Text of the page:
counted for the other, After this we beve an idea wby British gunnery is feared all the world over. It was a great experience for ns to ccc live shells bursting oat of the danger zone

Tnurday was a quiet day, so Friday morning we were sent out to try and discover the trenches of the enemy. This we succeeded in doing, but tbe only eign left of them was some old clothing, blankets covered with fleae, lice, and blood; the latter showing thafe there must have been some wounded, but the Turks had carried them away along with their dsad (if any). We also found several British shells right in their trenches, showing the remarkable accuracy of our gun nere. Our time in the tenches ex tended over the period of seven days, but nothing further happened, the Turks having been quite satisfied with their first reoeption. Prisoners still oontined to some in, mostly deserter?, who, when put into ft fcenfc, laughed and talked and seemed to enjoy it very much, being taken prisoners. Poor beggars ! They told us they had not had a wasb for thirty days, and I *hink a drink for nearly a3 long One chap drank 3 pints of water straight on end, and I think he could have managed another three, but he was told that too much at a time was not good for him, so he took out a cigar ette and seemed thoroughly at home He explained to us that there were undreds more who did not want to fight, but had been foiced to or stand the risk of stopping a bullet at the bands of German officers. Our time at the trenches would have proved dreary'had it not been for the afore said Gburkas, who caused us no end of exoitement showing us tbe way they use their kaife which has made them «o famous at the front. These men from India can separate the bead from a sheep with one slight blow, and can split a man in two with another. I , is said fhat these Jap like little fellow? when about 100 yards from an enemy p trench, drop their rif'ios and go forth with only their knife as a weapon. They shield off the opponents' bayonet with the left band and deal the death blow with the right. This explains why so many Gburkas have to return with wounded and cut-about left arms.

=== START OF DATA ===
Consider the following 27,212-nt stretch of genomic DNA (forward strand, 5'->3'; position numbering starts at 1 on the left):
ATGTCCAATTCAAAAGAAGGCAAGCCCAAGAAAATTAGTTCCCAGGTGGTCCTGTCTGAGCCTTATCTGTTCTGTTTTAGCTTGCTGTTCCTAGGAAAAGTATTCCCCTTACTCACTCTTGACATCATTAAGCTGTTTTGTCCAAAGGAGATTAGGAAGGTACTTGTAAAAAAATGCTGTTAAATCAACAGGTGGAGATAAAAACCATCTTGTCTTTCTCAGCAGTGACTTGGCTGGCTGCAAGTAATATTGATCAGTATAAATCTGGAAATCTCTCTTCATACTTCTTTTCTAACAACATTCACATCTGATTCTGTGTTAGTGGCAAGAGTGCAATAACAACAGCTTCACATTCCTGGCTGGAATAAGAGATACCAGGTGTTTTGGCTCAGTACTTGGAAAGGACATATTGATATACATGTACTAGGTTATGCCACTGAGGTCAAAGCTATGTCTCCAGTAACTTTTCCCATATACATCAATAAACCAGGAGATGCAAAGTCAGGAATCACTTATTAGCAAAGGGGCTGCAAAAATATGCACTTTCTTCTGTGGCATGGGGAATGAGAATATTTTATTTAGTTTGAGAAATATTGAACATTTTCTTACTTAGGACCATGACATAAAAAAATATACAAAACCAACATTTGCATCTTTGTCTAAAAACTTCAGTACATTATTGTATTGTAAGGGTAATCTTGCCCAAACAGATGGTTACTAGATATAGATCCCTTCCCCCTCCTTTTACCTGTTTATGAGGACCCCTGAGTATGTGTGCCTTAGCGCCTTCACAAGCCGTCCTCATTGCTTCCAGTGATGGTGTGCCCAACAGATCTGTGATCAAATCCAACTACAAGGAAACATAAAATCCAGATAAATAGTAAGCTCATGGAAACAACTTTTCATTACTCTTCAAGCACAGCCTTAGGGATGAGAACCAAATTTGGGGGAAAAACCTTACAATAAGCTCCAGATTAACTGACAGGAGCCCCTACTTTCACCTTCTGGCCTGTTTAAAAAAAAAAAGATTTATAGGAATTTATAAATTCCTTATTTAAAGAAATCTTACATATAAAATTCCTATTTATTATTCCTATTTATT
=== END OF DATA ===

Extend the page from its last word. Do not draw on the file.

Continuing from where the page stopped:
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Bibliographic details

IMPRESSIONS OF EGYPT., Akaroa Mail and Banks Peninsula Advertiser, Volume LXXIV, Issue 3458, 11 May 1915

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IMPRESSIONS OF EGYPT. Akaroa Mail and Banks Peninsula Advertiser, Volume LXXIV, Issue 3458, 11 May 1915